Some of Clary’s antagonists even show up at his meetings, usually sitting in the back trying to stare him down. Other encounters involve those within the church, he reports.

In an Alabama church on one occasion, one of the deacons walked up to shake his hand and gave him the secret Klan handshake.

“I asked him how long he’d been out of the Klan, and he said he wasn’t out but hadn’t been active for awhile,” Clary said. “He and another deacon kept using the “N’ word, so the next time I stepped to the pulpit, I started talking about how wrong the Klan is and how wrong it is to use the ‘N’ word.”

He phoned the pastor of the church a few weeks after the meeting and was greeted coolly. The pastor accused Clary of “running off his two best deacons.”

However, some encounters are worth all the confrontations and disruptions, Clary said.

During one of Clary’s meetings in England, three neo-Nazis came in the back door, clicked their heels together and put their hands up in the Hitler salute.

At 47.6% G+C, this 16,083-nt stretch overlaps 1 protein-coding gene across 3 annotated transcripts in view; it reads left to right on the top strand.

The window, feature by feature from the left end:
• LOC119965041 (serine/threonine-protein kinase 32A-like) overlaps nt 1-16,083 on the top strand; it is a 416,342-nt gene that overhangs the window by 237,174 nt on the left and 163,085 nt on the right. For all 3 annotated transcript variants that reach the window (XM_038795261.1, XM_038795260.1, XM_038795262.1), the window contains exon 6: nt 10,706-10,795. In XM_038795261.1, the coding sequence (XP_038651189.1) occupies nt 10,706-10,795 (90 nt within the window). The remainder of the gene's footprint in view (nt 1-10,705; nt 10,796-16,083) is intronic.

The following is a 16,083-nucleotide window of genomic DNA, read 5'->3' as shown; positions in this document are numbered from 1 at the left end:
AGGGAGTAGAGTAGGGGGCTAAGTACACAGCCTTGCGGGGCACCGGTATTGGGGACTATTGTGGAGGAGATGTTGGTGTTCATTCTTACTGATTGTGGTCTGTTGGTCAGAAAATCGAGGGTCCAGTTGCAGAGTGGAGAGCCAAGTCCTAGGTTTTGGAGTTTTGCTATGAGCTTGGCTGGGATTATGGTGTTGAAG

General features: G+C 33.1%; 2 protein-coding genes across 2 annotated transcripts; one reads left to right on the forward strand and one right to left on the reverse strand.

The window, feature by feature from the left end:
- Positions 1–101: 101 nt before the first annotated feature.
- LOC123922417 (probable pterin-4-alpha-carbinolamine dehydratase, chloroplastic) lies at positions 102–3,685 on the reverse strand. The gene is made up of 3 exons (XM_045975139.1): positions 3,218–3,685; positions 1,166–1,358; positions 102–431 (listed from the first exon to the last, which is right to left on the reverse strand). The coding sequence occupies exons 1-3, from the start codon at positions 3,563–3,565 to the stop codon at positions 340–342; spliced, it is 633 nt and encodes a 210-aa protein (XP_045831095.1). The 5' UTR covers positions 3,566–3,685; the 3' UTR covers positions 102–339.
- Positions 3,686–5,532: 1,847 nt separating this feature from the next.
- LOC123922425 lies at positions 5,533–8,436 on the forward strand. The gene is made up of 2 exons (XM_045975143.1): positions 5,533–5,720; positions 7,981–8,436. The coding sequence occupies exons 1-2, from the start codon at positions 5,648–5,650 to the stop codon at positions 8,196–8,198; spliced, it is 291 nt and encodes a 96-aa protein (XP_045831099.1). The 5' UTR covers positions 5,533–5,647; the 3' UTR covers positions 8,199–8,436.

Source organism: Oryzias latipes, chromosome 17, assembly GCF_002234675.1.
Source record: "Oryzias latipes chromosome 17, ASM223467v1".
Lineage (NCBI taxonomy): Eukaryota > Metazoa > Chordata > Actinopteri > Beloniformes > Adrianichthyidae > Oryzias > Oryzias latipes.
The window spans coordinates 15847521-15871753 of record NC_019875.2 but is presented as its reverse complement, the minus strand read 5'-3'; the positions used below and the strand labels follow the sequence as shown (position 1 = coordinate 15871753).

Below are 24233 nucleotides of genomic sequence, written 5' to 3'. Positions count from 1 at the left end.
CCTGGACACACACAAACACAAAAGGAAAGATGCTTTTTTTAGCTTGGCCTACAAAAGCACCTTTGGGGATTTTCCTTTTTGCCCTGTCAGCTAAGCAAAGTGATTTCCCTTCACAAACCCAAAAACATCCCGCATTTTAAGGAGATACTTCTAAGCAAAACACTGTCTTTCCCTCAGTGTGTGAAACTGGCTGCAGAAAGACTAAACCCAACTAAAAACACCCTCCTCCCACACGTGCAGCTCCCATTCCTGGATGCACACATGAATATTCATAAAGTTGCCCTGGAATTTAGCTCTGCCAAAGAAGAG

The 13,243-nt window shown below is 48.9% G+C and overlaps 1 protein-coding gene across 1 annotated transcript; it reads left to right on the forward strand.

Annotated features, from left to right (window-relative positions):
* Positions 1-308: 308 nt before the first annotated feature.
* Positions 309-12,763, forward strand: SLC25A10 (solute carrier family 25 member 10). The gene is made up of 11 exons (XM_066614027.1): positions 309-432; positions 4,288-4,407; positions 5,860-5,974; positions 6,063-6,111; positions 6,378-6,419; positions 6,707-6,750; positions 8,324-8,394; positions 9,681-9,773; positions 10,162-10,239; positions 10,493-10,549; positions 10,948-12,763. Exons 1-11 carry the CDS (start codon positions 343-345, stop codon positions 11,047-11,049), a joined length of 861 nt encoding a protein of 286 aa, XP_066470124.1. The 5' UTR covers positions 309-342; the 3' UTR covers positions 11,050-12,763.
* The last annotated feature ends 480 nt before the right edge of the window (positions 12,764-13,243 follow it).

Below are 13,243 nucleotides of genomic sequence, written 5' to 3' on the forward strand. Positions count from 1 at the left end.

Immediately the ushers started toward the men and the Nazis went into a fighting stance. Clary instructed the ushers to leave the three alone and he invited the Nazis to stay if they behaved themselves.

“As they stood there with folded arms, I continued sharing, and when I gave the invitation, all three of them came to the altar,” Clary rejoiced. “Everyone was concerned about what they were going to do, but they took their toboggan caps off, bowed their heads, said a prayer and gave their lives to Christ.”